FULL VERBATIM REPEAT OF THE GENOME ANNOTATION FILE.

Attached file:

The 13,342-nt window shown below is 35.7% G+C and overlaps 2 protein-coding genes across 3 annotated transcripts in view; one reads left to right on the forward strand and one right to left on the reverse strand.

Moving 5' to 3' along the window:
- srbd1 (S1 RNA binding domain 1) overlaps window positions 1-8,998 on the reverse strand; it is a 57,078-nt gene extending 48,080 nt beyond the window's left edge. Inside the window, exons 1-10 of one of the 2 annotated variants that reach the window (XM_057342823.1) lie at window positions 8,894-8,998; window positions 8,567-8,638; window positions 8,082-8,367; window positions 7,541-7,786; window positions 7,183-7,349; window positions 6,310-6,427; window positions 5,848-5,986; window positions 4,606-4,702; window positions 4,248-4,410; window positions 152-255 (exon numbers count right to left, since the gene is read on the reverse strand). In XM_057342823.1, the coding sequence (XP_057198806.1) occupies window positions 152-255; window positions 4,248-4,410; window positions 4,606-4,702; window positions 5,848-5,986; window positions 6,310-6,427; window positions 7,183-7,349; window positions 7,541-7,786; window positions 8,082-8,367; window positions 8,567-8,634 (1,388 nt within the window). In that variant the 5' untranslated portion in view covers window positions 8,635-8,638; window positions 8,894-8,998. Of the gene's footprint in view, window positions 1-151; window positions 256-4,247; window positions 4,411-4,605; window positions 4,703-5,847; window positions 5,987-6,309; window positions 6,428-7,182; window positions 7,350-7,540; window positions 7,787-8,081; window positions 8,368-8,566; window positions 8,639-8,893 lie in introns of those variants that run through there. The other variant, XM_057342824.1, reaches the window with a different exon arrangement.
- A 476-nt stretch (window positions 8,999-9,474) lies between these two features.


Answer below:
The 13,342-nt window shown below is 35.7% G+C and overlaps 2 protein-coding genes across 3 annotated transcripts in view; one reads left to right on the forward strand and one right to left on the reverse strand.

Moving 5' to 3' along the window:
- srbd1 (S1 RNA binding domain 1) overlaps window positions 1-8,998 on the reverse strand; it is a 57,078-nt gene extending 48,080 nt beyond the window's left edge. Inside the window, exons 1-10 of one of the 2 annotated variants that reach the window (XM_057342823.1) lie at window positions 8,894-8,998; window positions 8,567-8,638; window positions 8,082-8,367; window positions 7,541-7,786; window positions 7,183-7,349; window positions 6,310-6,427; window positions 5,848-5,986; window positions 4,606-4,702; window positions 4,248-4,410; window positions 152-255 (exon numbers count right to left, since the gene is read on the reverse strand). In XM_057342823.1, the coding sequence (XP_057198806.1) occupies window positions 152-255; window positions 4,248-4,410; window positions 4,606-4,702; window positions 5,848-5,986; window positions 6,310-6,427; window positions 7,183-7,349; window positions 7,541-7,786; window positions 8,082-8,367; window positions 8,567-8,634 (1,388 nt within the window). In that variant the 5' untranslated portion in view covers window positions 8,635-8,638; window positions 8,894-8,998. Of the gene's footprint in view, window positions 1-151; window positions 256-4,247; window positions 4,411-4,605; window positions 4,703-5,847; window positions 5,987-6,309; window positions 6,428-7,182; window positions 7,350-7,540; window positions 7,787-8,081; window positions 8,368-8,566; window positions 8,639-8,893 lie in introns of those variants that run through there. The other variant, XM_057342824.1, reaches the window with a different exon arrangement.
- A 476-nt stretch (window positions 8,999-9,474) lies between these two features.